We actually still have the mug somewhere at the back of the press, though I’m afraid its chameleon–like qualities have not lasted. But Lucky Charms have long since gone, withdrawing unannounced to the shores of America and doubtless inspiring the Morrissey hit single This Charmless Man.
Look on the shelf in shops yourself,
There’s jams of every flavour.
Kiwi, plum, chrysanthemum,
To sample and to savour.
A few months ago, my wife’s mother, who resides down in Stoneybatter, discovered that Tesco’s in Prussia Street had stopped selling bars of red soap. You know the ones – they used to live by the sink and came in a colourful wrapper with a cartoon picture of a smiling housewife on the front. Not exactly sure what it was for but every household had one. I think it might have been for getting spaghetti hoop stains off your trousers in a hurry.
Anyway, she said, could we have a look in Dunnes and get her a bar? No problem, we said. The difference is, Dunnes are Irish. (Isn’t it ridiculous how you have loyalty to one brand of supermarket?) However, Margaret Heffernan may be a true daughter of Erin but she obviously doesn’t see the need for red soap anymore. In fact, bars of ordinary soap only occupied about an eighth of a shelf, being surrounded and intimidated by the liquid soap, whose plastic packaging is doubtless a step in the wrong direction environmentally.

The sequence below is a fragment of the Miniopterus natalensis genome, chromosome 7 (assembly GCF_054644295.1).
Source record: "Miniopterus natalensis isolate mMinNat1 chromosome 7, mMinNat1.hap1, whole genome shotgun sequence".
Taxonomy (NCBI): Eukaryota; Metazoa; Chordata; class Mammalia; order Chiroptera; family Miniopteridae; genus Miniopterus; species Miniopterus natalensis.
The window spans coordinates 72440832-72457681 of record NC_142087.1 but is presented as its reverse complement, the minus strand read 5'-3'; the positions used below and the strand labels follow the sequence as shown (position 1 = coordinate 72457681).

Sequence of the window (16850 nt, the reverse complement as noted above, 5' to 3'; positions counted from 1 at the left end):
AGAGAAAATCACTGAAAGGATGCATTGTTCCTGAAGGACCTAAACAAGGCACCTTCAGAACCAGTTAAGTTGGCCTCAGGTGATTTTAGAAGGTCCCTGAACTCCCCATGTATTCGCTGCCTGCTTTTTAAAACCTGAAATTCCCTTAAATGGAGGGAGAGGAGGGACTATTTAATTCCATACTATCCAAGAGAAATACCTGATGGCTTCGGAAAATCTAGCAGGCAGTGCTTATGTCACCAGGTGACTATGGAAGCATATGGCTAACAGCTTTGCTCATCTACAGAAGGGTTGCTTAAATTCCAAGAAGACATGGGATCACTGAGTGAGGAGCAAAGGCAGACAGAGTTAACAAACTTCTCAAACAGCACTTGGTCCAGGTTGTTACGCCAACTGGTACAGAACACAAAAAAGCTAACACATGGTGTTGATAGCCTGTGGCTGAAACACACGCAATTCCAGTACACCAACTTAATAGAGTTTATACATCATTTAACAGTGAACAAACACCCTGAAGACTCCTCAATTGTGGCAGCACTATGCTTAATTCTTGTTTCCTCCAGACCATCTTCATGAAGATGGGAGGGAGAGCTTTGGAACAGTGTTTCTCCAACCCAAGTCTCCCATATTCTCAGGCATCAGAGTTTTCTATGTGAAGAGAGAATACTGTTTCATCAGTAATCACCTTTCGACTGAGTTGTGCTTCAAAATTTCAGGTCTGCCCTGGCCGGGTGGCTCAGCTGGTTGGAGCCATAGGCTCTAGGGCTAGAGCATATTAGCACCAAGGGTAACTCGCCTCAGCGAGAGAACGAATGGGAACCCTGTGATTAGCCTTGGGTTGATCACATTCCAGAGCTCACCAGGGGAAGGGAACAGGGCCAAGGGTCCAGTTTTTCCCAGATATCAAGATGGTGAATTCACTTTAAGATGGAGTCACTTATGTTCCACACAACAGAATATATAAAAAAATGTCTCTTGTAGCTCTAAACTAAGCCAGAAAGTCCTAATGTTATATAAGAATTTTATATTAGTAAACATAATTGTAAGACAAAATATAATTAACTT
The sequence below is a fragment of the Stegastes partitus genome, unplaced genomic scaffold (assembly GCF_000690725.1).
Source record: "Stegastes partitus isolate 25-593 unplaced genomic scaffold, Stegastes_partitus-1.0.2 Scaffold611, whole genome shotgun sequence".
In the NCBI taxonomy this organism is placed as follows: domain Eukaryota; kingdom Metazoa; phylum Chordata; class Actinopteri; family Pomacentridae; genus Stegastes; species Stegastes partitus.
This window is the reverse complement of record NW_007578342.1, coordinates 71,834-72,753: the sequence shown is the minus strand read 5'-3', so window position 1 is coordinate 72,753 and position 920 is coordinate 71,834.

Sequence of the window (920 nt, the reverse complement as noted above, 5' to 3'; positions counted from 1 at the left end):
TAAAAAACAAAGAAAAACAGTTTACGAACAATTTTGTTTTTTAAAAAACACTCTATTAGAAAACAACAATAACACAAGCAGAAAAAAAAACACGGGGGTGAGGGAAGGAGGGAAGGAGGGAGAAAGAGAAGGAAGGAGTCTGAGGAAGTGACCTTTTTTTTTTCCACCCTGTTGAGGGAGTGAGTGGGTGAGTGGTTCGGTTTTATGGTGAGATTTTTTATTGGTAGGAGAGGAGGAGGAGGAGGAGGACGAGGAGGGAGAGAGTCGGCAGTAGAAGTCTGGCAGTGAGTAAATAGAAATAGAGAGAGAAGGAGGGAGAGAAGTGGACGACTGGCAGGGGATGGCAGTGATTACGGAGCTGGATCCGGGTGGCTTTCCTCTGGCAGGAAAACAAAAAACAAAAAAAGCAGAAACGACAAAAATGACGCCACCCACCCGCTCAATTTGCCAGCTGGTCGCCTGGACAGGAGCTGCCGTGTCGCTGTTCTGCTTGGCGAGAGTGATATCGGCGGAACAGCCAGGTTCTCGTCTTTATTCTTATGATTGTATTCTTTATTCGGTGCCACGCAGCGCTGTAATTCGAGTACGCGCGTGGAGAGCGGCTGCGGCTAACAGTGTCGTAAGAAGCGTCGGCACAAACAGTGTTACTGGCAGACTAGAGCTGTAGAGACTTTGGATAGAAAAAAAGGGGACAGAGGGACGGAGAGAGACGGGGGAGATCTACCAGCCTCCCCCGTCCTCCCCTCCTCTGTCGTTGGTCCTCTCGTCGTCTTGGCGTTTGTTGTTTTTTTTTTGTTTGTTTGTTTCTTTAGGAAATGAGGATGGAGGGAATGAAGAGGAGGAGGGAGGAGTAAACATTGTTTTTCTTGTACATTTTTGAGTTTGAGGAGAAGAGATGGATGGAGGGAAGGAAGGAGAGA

“They’ll probably have it in some hardware shop in Newcastlewest,” opined my wife, “next to the watering cans and the sleeveless anoraks,” and I dare say she is right but thankfully her sister, on her Christmas visit from England, was able to bring a year’s supply of red soap (one bar) with her. In return, we loaded her down with black pudding, Walsh’s spice burgers (are they the next on the list?)and YR sauce.

Whate’er the cause, it’s time to pause,
And doff our caps with piety,
And bow the head to mourn the spread
That’s lost unto society.

The point I am making, somewhat longwindedly, is that supermarkets should warn you that they no longer intend to stock a certain product. Had we known that household soap was going to be withdrawn, we could have bought twenty bars and kept them with the Christmas decorations in the attic, bringing one down every year as needed.
Who decides that the Irish public no longer requires greengage jam? Is our family particularly odd in opting for products that are doomed to disappear as soon as we get a taste for them, or are we at the mercy of supermarket buyers who count the units sold and the shelf-space taken up?
I think there should be some one centralised store, preferably in the Dublin 15 area, where people can go and buy breadsticks or Butterscotch flavour Angel Delight or dandelion and burdock or pork pies or Birds Eye Cod in Butter Sauce or any of the thousands of products that supermarkets no longer stock.
Any budding entrepreneurs out there looking for an idea, it’s all yours.
Rich and sweet, ‘twas quite a treat
But, like the Dublin tram,
It’s had its day, gone on its way –
The pot of greengage jam.